Maya Taylor On: The difference between New Orleans, New York, and Los Angeles

[stag_intro]Maya Taylor is the rehearsal director and choreographer at Marigny Opera House Dance Company. I interviewed her on contemporary modern dance, creative challenges, and the difference between New Orleans, New York, and Los Angeles. [/stag_intro]


Name: Maya Taylor

Title/Company Name: Rehearsal Director and Choreographer at Marigny Opera House Dance Company


One- to two-sentence description of what you do:

I am a contemporary modern choreographer and dancer, so a majority of my time is spent working on my movement vocabulary, listening to music, and furiously searching the Internet for costume ideas. Most of my pieces are influenced by my personal experiences with love, death, and sex, but I also pull my ideas for choreography from gestures I see while walking down the street or from anecdotes at dinner parties.

Tell me about a project or accomplishment that you consider to be the most significant in your career. 

The most significant accomplishment of my career was the first show I produced for my company, Maya Taylor Dance, after moving back to Omaha, Nebraska from New York. My friend Liz Ivkovich was a major influence in helping me start the company, and was there every step of the way for the production. Our first rehearsals together, when I was creating brand-new movement and where no idea was ever too crazy, were moments that really set the standard for who I wanted to be as a choreographer.

Was there ever a point where you thought, “This won’t work”?

Almost every other day! I remember trying to finish my piece, “Particles of the Universe,” which was based on my relationship with my mother and her passing in 2010. I used music from Behn Zeitlin’s “Beasts of the Southern Wild,” and couldn’t finish the piece until two weeks before the performance. I was too in my head about trying to make everything absolutely perfect, since it was a subject so close to my heart. It wasn’t until I saw the company performing the piece that I realized the experience was helping me through the grieving process. I think it is so magical when your art can help you get through a tough experience.


What attracted you to New Orleans?

Absolutely everything. I came down here to visit about five times before making the official move, and every single time I left, I felt homesick for New Orleans. I don’t think there is anything like the first time you step off the plane, smell the jasmine in the air, and dance in the middle of the street with someone you love.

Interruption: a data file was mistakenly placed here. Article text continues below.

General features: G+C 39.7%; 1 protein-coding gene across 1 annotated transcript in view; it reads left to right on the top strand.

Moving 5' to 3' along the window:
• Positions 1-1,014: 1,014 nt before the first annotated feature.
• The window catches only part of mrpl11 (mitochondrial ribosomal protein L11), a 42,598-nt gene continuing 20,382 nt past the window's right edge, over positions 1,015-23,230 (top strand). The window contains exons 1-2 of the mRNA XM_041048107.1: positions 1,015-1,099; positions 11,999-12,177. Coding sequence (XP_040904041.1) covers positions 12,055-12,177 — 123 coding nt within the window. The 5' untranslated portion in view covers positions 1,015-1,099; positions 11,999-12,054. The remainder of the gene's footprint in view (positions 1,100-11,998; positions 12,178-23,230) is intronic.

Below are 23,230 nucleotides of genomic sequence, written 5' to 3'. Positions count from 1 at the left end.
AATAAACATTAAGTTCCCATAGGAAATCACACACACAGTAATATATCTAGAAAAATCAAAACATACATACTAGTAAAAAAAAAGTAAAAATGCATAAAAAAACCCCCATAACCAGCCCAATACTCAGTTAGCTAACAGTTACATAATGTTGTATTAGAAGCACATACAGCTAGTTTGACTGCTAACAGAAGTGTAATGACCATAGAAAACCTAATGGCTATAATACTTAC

How would you describe the young professional scene in New Orleans? 

Vibrant, hungry, supportive, and accessible. I have never met so many people who will come out to support a show or share a contact, and then will still want to go out for drinks and get to know you afterward. It’s not the “I’ll only talk to you if you can do something for me” feeling that I felt sometimes in New York and L.A. It feels genuine here, and the possibilities for collaboration are endless.

Tell me about a moment of failure.

For the past few years, I have applied to a very prestigious choreography competition for up-and-coming choreographers. I’ve been rejected every year I have applied. It is extremely competitive, and is something I really want for my career.

How did you overcome this temporary defeat?

I let rejection fuel my fire to produce. I take myself back to the studio to breathe and create something new. I always ask for feedback, which helps me focus on what I will submit for the following year. Being patient is the hardest part, but I know I am going to see a different letter in my inbox someday.


Where do you see New Orleans five years from now?

I see New Orleans being even more of a hub for young creatives. I’ve never met so many people in dance, fashion, music, and business who are truly excited about what they are creating down here, and that energy is contagious.

What words of wisdom would you give to your 20-year-old self?

I would tell myself, say yes to every professional experience that comes your way. I would tell myself to be patient and welcome changes, because there are going to be a lot of them in your late 20s. And last, I would tell myself, don’t be surprised when you fall in love with everyone and everything in New Orleans. It’s okay to not live in New York City your whole life.

What is the biggest challenge for creative people in New Orleans?

For myself, I think the biggest challenge is not having access to the professional opportunities that are available when living in a larger city. I love that I am able to be involved in my art full-time here, but have found that spending time in dance hubs like New York or L.A. is important for networking and creating bigger opportunities to share my work.